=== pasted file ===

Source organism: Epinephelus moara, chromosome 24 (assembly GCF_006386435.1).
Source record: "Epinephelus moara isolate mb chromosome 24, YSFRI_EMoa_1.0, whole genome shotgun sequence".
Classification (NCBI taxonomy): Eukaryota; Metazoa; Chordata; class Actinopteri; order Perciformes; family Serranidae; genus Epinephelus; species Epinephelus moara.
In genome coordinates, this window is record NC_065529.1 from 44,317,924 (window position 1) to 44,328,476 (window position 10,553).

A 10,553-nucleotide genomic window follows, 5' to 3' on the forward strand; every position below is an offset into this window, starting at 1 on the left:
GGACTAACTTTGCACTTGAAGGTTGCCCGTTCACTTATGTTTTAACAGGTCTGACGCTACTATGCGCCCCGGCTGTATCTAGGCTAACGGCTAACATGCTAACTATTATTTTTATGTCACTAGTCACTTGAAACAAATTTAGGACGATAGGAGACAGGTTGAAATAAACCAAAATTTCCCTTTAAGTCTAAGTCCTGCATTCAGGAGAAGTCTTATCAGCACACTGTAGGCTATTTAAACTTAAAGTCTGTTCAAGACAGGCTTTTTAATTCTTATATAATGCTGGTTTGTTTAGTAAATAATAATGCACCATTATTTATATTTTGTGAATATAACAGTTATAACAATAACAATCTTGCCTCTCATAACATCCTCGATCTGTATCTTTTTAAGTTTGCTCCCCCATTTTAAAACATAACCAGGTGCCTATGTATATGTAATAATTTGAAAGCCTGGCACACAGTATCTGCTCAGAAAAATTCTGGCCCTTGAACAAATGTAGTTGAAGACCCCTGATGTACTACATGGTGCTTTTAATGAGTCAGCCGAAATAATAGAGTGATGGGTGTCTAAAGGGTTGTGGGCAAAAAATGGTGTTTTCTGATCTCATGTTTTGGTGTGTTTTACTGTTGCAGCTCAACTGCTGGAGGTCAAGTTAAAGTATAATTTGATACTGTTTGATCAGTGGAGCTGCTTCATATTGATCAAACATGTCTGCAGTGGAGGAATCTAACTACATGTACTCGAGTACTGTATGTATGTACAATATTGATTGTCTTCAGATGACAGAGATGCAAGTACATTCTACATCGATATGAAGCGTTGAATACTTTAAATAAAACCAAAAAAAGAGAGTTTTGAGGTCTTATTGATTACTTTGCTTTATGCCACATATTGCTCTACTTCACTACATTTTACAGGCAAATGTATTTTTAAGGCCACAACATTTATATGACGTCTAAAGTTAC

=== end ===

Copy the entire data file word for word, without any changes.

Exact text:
Source organism: Epinephelus moara, chromosome 24 (assembly GCF_006386435.1).
Source record: "Epinephelus moara isolate mb chromosome 24, YSFRI_EMoa_1.0, whole genome shotgun sequence".
Classification (NCBI taxonomy): Eukaryota; Metazoa; Chordata; class Actinopteri; order Perciformes; family Serranidae; genus Epinephelus; species Epinephelus moara.
In genome coordinates, this window is record NC_065529.1 from 44,317,924 (window position 1) to 44,328,476 (window position 10,553).

A 10,553-nucleotide genomic window follows, 5' to 3' on the forward strand; every position below is an offset into this window, starting at 1 on the left:
GGACTAACTTTGCACTTGAAGGTTGCCCGTTCACTTATGTTTTAACAGGTCTGACGCTACTATGCGCCCCGGCTGTATCTAGGCTAACGGCTAACATGCTAACTATTATTTTTATGTCACTAGTCACTTGAAACAAATTTAGGACGATAGGAGACAGGTTGAAATAAACCAAAATTTCCCTTTAAGTCTAAGTCCTGCATTCAGGAGAAGTCTTATCAGCACACTGTAGGCTATTTAAACTTAAAGTCTGTTCAAGACAGGCTTTTTAATTCTTATATAATGCTGGTTTGTTTAGTAAATAATAATGCACCATTATTTATATTTTGTGAATATAACAGTTATAACAATAACAATCTTGCCTCTCATAACATCCTCGATCTGTATCTTTTTAAGTTTGCTCCCCCATTTTAAAACATAACCAGGTGCCTATGTATATGTAATAATTTGAAAGCCTGGCACACAGTATCTGCTCAGAAAAATTCTGGCCCTTGAACAAATGTAGTTGAAGACCCCTGATGTACTACATGGTGCTTTTAATGAGTCAGCCGAAATAATAGAGTGATGGGTGTCTAAAGGGTTGTGGGCAAAAAATGGTGTTTTCTGATCTCATGTTTTGGTGTGTTTTACTGTTGCAGCTCAACTGCTGGAGGTCAAGTTAAAGTATAATTTGATACTGTTTGATCAGTGGAGCTGCTTCATATTGATCAAACATGTCTGCAGTGGAGGAATCTAACTACATGTACTCGAGTACTGTATGTATGTACAATATTGATTGTCTTCAGATGACAGAGATGCAAGTACATTCTACATCGATATGAAGCGTTGAATACTTTAAATAAAACCAAAAAAAGAGAGTTTTGAGGTCTTATTGATTACTTTGCTTTATGCCACATATTGCTCTACTTCACTACATTTTACAGGCAAATGTATTTTTAAGGCCACAACATTTATATGACGTCTAAAGTTAC